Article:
Exposure to nature through these programs enhances learner’s cognitive functioning, self-discipline, and character development (6). In addition, numerous physical and mental health benefits accrue from spending time in the outdoors, such as reduced stress and loneliness, and increased physical activity and resilience (7). In fact, certain medical professionals have spoken out against the closure of outdoor spaces during the present public health crisis because of their innumerable health benefits (8). Furthermore, environmental and outdoor science education programs have been shown to have direct impacts on the environment, with documented ecological indicators such as improved water and air quality, and even increased biodiversity.



Ardoin, N. M., Bowers, A. W., & Gaillard, E. (2020). Environmental education outcomes for conservation: A systematic review. Biological Conservation, 241,;

Ardoin, N. M., Bowers, A. W., Roth, N. W., & Holthuis, N. (2018) Environmental education and K-12 student outcomes: A review and analysis of research. The Journal of Environmental Education, 49:1, 1-17. DOI: 10.1080/00958964.2017.1366155; Powell, R. B., Stern, M. J., Frensley, B. T., & Moore, D. (2019). Identifying and developing crosscutting environmental education outcomes for adolescents in the twenty-first century (EE21). Environmental Education Research, 25(9), 1281-1299; Stern, M. J., Powell, R. B., & Hill, D. (2014). Environmental education program evaluation in the new millennium: What do we measure and what have we learned? Environmental Education Research, 20(5), 581-611; Thomas, R. E., Teel, T., Bruyere, B., & Laurence, S. (2019). Metrics and outcomes of conservation education: A quarter century of lessons learned. Environmental Education Research, 25(2), 172-192.


 2  Merritt, R. D. (2018). Environmental Education. In EBSCO Discovery Research Starters (online). Retrieved from

 3  Stern, M. J., Powell, R. B., & Ardoin, N. M. (2008). What difference does it make? Assessing outcomes from participation in a residential environmental education program. The Journal of Environmental Education, 39(4), 31-43.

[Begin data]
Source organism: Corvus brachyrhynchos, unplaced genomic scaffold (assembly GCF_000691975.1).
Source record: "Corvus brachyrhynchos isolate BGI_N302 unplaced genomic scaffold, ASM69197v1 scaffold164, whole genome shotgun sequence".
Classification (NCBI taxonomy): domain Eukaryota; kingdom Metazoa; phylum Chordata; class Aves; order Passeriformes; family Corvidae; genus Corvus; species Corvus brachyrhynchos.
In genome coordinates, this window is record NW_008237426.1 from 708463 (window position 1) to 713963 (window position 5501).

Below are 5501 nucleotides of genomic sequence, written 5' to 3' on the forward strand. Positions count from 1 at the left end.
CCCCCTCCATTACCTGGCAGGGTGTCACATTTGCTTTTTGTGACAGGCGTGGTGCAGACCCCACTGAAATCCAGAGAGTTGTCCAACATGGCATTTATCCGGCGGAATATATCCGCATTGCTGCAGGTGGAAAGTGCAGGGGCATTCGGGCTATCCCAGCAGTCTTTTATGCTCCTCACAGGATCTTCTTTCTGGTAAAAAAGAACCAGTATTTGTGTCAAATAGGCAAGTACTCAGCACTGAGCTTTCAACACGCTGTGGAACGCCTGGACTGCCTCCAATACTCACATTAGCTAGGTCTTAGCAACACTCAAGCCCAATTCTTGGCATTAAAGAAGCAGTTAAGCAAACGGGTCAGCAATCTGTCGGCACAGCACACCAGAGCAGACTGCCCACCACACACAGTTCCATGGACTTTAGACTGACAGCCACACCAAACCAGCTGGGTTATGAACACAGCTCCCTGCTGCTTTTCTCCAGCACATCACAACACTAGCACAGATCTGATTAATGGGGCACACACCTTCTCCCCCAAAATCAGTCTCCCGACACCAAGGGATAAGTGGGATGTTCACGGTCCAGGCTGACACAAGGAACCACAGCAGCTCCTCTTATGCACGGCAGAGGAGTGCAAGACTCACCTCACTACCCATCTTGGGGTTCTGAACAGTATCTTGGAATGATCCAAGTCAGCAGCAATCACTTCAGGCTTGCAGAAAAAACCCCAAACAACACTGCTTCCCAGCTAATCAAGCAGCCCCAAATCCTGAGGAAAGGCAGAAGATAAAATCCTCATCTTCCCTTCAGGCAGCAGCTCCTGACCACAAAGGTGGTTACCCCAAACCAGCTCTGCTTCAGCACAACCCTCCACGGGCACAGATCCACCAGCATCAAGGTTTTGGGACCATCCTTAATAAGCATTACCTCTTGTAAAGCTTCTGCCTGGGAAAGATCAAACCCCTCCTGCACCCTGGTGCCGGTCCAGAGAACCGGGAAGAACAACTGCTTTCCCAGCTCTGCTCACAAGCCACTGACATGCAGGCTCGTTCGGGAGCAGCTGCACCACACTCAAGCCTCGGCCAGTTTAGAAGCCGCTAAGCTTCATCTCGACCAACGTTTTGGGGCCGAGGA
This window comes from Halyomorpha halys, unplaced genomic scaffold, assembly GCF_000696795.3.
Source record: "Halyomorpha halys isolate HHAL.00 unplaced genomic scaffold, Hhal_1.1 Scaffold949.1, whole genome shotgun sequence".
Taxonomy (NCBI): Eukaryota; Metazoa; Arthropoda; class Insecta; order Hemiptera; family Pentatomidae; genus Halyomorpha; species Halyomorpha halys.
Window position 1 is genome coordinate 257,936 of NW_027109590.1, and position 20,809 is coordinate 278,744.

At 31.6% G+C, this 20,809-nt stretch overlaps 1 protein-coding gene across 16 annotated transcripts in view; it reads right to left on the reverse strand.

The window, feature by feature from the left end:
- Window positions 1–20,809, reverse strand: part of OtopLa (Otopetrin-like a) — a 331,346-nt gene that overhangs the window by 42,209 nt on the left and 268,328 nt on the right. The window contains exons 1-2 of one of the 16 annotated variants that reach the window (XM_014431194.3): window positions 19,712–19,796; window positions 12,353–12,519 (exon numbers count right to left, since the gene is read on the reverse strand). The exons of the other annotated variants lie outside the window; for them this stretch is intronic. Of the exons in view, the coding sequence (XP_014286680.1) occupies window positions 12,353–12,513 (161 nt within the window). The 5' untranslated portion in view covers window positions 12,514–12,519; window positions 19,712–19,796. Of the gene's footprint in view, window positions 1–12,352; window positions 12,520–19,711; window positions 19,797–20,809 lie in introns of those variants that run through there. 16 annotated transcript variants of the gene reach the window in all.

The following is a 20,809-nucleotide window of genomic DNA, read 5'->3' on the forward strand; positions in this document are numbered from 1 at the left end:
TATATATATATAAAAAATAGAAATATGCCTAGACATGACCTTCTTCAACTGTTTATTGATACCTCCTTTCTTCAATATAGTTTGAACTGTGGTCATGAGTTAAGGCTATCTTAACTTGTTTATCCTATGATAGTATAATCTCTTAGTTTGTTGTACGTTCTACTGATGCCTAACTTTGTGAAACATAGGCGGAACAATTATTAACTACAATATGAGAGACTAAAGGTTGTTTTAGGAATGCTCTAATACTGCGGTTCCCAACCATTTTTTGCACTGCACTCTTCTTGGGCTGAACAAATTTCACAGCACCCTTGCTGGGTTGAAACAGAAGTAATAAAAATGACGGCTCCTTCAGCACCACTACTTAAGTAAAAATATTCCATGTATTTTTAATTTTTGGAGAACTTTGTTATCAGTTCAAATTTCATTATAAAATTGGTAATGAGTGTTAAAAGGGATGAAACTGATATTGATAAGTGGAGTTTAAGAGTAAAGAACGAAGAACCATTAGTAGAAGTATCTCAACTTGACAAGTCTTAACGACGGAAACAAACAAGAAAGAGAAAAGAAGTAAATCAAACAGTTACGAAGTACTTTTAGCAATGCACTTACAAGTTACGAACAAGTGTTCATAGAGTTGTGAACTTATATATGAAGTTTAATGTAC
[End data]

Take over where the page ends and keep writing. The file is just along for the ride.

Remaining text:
4 Mullenbach, L. E., Andrejewski, R. G., & Mowen, A. J. (2019). Connecting children to nature through residential outdoor environmental education. Environmental Education Research, 25(3), 365-374.

5 Beery, T., & Jørgensen, K. A. (2018). Children in nature: Sensory engagement and the experience of biodiversity. Environmental Education Research, 24(1), 13-25; Dillon, J., Rickinson, M., Teamey, K., Morris, M., Choi, M. Y., Sanders, D., & Benefield, P. (2006). The value of outdoor learning: Evidence from research in the UK and elsewhere. School Science Review, 87(320), 107; Johnson, B., & Manoli, C. C. (2010). The

2-MEV scale in the United States: A measure of children’s environmental attitudes based on the theory of ecological attitude. The Journal of Environmental Education, 42(2), 84-97.

6 Becker, C., Lauterbach, G., Spengler, S., Dettweiler, U., & Mess, F. (2017). Effects of regular classes in outdoor education settings: A systematic review on students’ learning, social and health dimensions. International Journal of Environmental Research and Public Health, 14(5), 485; Dale, R. G., Powell, R. B., Stern, M. J., & Garst, B. A. (2020). Influence of the natural setting on environmental education outcomes. Environmental Education Research, 1-19; Kuo, M., Barnes, M., & Jordan, C. (2019). Do experiences with nature promote learning? Converging evidence of a cause-and-effect relationship. Frontiers in Psychology, 10, 305.

7 Bowler, D. E., Buyung-Ali, L. M., Knight, T. M., & Pullin, A. S. (2010). A systematic review of evidence for the added benefits to health of exposure to natural environments. BMC Public Health, 10(1), 456; Razani, N., Meade, K., Schudel, C., Johnson, C., & Long, D. (2015). Healing through nature: A park-based health intervention for young people in Oakland, California. Children, Youth and Environments, 25(1): 147-159. DOI: 10.7721/chilyoutenvi.25.1.0147; Thomsen, J. M., Powell, R. B., & Monz, C. (2018). A systematic review of the physical and mental health benefits of wildland recreation. Journal of Park & Recreation Administration, 36(1).

8 Razani, N., Radhakrishna, R., & Chan, C. (2020). Public lands are essential to public health during a pandemic. Pediatrics. Pre-print accessed May 21, 2020. DOI: 10.1542/peds.2020-1271.

bottom of page